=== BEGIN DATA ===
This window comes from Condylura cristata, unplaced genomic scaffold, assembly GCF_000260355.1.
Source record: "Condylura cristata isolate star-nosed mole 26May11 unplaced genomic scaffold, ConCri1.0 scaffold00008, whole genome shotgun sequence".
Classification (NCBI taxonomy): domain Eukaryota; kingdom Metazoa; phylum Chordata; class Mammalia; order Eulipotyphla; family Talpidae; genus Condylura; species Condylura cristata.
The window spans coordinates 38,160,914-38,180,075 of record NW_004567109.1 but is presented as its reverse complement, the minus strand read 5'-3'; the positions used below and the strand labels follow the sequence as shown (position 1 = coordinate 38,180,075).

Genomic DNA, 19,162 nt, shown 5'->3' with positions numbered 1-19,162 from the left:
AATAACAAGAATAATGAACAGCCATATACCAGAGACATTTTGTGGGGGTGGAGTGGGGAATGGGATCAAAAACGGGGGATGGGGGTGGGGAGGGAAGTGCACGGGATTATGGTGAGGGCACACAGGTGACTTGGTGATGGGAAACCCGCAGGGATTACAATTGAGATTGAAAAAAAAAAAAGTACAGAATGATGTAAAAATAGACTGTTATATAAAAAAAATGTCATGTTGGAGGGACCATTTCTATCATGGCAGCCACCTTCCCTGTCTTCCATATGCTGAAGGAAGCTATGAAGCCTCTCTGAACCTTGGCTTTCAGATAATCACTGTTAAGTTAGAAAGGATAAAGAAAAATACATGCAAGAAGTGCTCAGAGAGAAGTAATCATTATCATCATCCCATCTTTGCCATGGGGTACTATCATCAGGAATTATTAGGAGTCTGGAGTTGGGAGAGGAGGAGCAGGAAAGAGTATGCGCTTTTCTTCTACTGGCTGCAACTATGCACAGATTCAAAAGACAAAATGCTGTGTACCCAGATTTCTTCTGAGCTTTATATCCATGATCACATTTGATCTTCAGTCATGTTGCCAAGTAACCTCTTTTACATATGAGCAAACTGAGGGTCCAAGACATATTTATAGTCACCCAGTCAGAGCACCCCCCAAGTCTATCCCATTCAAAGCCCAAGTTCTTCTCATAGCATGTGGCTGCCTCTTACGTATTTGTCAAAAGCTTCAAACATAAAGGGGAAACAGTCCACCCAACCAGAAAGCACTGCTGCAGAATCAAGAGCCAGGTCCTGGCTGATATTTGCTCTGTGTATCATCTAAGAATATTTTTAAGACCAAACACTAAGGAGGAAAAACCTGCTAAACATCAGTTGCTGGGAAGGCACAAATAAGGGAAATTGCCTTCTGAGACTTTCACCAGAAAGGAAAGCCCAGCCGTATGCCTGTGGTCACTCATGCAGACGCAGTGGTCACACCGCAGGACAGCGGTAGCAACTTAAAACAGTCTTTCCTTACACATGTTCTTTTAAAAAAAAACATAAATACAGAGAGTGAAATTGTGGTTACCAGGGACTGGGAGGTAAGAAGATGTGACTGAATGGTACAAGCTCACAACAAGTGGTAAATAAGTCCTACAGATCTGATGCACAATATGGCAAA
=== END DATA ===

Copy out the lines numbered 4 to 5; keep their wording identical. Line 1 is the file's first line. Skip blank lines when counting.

The window spans coordinates 38,160,914-38,180,075 of record NW_004567109.1 but is presented as its reverse complement, the minus strand read 5'-3'; the positions used below and the strand labels follow the sequence as shown (position 1 = coordinate 38,180,075).

Genomic DNA, 19,162 nt, shown 5'->3' with positions numbered 1-19,162 from the left: